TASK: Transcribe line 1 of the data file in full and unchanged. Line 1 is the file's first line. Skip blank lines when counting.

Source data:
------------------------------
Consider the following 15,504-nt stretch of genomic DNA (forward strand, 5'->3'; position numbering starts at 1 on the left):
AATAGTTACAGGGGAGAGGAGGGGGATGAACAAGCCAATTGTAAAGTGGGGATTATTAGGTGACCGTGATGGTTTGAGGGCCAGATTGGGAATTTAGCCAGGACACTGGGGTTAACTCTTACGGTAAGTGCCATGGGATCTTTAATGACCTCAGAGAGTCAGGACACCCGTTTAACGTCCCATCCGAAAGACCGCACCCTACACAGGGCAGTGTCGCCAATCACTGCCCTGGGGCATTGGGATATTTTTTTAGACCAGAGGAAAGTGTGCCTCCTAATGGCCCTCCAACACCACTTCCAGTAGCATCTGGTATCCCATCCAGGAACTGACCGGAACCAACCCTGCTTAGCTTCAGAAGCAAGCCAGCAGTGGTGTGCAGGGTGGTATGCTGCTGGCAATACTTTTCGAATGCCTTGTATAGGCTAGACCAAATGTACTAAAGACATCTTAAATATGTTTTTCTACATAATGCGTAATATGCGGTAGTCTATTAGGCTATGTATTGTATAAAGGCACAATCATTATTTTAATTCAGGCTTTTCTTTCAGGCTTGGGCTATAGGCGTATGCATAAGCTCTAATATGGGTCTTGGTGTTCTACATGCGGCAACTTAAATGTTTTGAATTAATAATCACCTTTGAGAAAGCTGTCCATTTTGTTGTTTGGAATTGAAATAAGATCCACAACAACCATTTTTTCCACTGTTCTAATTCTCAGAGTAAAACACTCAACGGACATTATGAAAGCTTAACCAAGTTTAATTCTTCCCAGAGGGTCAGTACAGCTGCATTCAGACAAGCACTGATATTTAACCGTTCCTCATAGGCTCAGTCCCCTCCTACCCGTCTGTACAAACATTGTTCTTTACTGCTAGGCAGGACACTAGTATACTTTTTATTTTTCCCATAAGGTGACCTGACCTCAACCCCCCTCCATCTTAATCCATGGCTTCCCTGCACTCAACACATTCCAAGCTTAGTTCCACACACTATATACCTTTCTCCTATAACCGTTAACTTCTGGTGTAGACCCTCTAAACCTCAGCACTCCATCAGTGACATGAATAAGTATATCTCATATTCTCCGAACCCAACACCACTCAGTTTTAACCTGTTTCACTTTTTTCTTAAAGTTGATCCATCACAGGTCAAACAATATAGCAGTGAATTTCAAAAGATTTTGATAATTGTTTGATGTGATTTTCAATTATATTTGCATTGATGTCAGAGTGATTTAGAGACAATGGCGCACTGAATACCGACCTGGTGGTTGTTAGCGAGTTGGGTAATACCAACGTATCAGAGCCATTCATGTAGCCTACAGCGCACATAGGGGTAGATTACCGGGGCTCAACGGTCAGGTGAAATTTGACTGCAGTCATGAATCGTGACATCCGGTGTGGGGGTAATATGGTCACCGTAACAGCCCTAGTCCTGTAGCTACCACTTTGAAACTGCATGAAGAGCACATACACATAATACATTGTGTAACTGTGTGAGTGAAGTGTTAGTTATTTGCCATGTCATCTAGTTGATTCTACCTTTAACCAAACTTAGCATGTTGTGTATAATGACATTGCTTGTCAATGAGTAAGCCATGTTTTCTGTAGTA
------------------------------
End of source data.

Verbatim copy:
Consider the following 15,504-nt stretch of genomic DNA (forward strand, 5'->3'; position numbering starts at 1 on the left):